Article By: Logan Hannen
What is up, watchfam?! Today, we’re going to take a look at the pilot or flieger watch and what makes this horological icon what it is.
So the original flieger watches were developed during World War II as a method of timekeeping specifically for fighter pilots. Many of the hallmarks that we’ll talk about in a minute feature heavily on even the modern versions, with perhaps one exception: the original fliegers were all roughly 55 mm in case diameter! There’s “big watches” and then there’s “wearing a clock on your wrist.” These are definitely more akin to the latter category.
Originally, there were five companies who produces a majority of the flieger watches used by WWII pilots: Lange (this one always fascinates me), Stowa, Laco, IWC, and Wempe. For a more detailed history of their contributions, check out this in-depth discussion over at Monochrome’s website, which goes into way more detail than we can here.
Alright, so we have a bit of history. Now let’s dig into the key features of a Pilot’s watch. The first, and perhaps most obvious, is the need for extreme legibility. These are pieces that need to be able to be seen through flight goggles and at a quick glance. That means almost exclusively large, Arabic numerals, and very little else on the dial. IWC strays from this pretty substantially with their modern Big Pilots, including a power reserve and a date, but somehow they still manage to keep it clean and relatively clutter free otherwise. Another major feature is the presence of an oversized, typically onion-style crown, which exists to make the crown easier to grip with flight gloves. You also tend to see them being a bit on the bigger side, traditionally, through smaller pilot watches have been a trend for a while as the historical context of these pieces becomes just that – history. Frankly, most pilot watches won’t be used by real pilots these days, so it does give the brands a bit more freedom in the design department.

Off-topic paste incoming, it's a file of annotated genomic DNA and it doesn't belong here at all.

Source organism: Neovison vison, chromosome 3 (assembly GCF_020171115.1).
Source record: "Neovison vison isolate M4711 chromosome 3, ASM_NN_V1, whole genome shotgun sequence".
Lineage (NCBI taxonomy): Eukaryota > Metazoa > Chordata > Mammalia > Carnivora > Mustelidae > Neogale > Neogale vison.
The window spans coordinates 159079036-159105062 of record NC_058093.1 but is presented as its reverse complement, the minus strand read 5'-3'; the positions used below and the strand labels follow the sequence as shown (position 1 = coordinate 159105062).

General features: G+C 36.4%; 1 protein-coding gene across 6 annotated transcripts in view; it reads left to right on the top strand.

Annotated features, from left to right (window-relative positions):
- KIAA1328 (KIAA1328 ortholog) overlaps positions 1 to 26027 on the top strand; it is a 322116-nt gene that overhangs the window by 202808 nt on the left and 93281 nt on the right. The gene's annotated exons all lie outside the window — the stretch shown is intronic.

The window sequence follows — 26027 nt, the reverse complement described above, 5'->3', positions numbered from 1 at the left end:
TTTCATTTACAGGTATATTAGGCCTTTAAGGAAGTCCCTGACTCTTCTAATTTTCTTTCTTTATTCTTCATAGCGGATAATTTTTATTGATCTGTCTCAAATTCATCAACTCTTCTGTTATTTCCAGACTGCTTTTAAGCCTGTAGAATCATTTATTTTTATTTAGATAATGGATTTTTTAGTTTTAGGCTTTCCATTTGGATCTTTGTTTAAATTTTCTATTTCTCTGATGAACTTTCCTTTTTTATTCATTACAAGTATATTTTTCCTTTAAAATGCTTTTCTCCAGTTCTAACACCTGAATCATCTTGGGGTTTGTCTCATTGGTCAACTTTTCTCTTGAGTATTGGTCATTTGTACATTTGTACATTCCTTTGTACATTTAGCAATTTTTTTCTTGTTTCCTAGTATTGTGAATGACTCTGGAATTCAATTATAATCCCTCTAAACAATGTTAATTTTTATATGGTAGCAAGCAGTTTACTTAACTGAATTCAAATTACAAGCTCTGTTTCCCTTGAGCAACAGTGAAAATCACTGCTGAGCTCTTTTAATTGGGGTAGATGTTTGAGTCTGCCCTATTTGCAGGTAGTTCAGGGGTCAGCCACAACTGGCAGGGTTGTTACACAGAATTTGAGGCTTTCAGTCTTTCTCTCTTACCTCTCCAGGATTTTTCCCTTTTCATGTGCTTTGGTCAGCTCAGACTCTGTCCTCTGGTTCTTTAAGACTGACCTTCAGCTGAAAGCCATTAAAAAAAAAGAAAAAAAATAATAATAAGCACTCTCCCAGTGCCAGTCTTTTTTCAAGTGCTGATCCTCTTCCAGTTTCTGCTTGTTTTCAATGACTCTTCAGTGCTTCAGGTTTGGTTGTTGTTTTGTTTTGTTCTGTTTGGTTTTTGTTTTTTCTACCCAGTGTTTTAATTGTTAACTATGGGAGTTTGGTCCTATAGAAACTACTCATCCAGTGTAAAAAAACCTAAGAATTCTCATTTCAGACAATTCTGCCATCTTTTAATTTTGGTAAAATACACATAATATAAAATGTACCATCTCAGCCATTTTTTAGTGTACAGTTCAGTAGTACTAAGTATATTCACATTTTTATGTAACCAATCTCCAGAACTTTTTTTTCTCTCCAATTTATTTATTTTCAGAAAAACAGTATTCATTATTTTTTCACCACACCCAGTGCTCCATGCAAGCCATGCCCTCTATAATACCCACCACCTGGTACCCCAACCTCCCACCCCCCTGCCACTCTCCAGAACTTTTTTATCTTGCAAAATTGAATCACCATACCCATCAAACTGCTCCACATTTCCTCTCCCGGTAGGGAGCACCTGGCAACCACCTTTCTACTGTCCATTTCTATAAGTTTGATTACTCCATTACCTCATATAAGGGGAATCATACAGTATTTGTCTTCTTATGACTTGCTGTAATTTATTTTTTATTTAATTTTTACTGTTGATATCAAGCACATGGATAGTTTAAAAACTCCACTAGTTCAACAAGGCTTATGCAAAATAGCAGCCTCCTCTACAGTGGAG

Aside from that, we typically see two main dial types. Type A dials are adorned with the Arabic numerals for 1-12, while Type B dials are a bit more complex, shifting the 1-12 to the inner part of the dial and reserving the outer portion for the minutes from 5-60. These days, your dial preference is pretty much limited to which you prefer aesthetically.
Well, that about does it for us! Hopefully now you have a better sense of what makes a watch a pilot’s watch. For more info on all things horology, keep your eyes locked on this space and, as always, keep it classy, watchfam.